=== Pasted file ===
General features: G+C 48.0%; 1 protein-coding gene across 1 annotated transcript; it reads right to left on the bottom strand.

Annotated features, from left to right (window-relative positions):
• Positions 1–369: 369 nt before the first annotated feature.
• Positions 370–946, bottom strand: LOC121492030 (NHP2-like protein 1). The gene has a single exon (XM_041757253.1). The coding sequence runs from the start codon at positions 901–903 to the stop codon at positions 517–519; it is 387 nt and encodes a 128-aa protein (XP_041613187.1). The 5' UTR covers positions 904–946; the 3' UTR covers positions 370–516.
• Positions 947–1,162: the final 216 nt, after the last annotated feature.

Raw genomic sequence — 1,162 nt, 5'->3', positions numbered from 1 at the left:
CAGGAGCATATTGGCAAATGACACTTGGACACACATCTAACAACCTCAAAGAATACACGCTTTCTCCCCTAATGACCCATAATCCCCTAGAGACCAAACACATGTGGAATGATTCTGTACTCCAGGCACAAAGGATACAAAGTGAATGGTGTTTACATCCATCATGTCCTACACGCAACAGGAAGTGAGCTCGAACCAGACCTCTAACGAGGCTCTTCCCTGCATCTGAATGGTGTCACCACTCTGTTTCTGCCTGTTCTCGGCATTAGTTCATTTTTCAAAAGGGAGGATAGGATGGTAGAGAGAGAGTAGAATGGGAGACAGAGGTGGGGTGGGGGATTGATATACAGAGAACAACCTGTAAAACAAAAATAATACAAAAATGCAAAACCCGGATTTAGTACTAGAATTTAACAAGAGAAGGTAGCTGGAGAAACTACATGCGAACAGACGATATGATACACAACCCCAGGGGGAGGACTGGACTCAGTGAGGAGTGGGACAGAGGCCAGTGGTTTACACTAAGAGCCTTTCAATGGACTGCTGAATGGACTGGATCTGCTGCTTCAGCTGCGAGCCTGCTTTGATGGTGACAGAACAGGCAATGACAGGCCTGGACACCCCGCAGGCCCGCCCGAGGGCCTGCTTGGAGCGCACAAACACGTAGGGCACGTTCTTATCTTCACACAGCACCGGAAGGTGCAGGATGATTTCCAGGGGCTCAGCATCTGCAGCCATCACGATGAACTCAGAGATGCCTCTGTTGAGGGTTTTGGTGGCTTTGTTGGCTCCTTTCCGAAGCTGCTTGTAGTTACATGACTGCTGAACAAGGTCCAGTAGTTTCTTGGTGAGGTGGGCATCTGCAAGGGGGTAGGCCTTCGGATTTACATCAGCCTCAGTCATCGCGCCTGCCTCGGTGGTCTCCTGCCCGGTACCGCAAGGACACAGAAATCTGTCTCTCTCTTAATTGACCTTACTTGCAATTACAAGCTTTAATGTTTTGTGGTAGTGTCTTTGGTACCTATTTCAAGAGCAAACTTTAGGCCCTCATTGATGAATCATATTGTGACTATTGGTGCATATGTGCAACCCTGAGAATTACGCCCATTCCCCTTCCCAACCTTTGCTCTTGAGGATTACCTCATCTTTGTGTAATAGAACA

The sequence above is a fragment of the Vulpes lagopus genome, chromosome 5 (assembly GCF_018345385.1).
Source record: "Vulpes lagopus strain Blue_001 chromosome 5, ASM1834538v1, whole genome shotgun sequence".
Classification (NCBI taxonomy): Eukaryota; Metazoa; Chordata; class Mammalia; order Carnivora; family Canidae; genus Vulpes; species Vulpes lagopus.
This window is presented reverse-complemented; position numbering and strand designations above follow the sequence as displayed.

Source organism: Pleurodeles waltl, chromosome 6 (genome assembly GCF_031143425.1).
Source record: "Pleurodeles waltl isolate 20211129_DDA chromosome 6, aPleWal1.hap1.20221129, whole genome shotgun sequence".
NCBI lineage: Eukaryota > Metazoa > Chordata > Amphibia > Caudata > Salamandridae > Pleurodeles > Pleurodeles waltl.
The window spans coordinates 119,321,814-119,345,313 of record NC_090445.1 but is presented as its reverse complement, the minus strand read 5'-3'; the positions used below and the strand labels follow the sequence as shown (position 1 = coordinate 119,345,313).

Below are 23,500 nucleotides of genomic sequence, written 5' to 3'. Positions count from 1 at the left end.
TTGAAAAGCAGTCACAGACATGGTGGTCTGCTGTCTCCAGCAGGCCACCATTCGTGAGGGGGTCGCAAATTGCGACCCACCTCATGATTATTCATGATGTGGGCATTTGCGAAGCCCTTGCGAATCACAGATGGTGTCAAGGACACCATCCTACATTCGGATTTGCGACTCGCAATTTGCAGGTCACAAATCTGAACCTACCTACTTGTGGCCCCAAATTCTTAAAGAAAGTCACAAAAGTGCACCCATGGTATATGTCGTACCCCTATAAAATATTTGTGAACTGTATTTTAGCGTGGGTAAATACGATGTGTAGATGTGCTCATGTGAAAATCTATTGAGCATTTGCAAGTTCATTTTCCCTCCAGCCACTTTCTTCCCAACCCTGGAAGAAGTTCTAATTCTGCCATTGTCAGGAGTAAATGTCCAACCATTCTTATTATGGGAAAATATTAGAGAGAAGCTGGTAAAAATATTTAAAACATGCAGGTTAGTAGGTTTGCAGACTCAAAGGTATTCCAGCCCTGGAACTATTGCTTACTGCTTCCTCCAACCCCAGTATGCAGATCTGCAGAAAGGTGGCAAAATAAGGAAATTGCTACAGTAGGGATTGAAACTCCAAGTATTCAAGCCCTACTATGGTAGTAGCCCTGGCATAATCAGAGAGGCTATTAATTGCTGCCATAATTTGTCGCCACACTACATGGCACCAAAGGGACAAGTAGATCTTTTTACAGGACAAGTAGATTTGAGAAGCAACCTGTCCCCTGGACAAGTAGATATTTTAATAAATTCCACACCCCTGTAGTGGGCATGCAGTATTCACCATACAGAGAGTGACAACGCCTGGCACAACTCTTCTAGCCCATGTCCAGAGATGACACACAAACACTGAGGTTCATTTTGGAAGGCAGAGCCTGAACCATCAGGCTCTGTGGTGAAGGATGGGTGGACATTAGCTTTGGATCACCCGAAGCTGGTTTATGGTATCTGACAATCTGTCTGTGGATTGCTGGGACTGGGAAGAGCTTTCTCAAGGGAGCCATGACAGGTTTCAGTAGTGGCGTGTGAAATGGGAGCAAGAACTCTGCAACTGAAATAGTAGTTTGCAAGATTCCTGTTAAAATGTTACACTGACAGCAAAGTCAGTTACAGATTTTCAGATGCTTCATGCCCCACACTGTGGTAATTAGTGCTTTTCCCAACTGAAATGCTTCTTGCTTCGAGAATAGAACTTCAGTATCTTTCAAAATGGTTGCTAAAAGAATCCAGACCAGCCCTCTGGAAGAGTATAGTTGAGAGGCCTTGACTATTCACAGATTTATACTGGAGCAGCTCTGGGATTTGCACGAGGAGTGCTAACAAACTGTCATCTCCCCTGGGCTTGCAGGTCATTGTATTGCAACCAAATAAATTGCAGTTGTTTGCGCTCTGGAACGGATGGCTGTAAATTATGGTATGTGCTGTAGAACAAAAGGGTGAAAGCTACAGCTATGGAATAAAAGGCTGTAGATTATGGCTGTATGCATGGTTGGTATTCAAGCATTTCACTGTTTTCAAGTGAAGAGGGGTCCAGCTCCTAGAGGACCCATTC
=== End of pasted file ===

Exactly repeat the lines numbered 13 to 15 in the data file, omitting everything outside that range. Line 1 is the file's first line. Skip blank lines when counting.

Source record: "Pleurodeles waltl isolate 20211129_DDA chromosome 6, aPleWal1.hap1.20221129, whole genome shotgun sequence".
NCBI lineage: Eukaryota > Metazoa > Chordata > Amphibia > Caudata > Salamandridae > Pleurodeles > Pleurodeles waltl.
The window spans coordinates 119,321,814-119,345,313 of record NC_090445.1 but is presented as its reverse complement, the minus strand read 5'-3'; the positions used below and the strand labels follow the sequence as shown (position 1 = coordinate 119,345,313).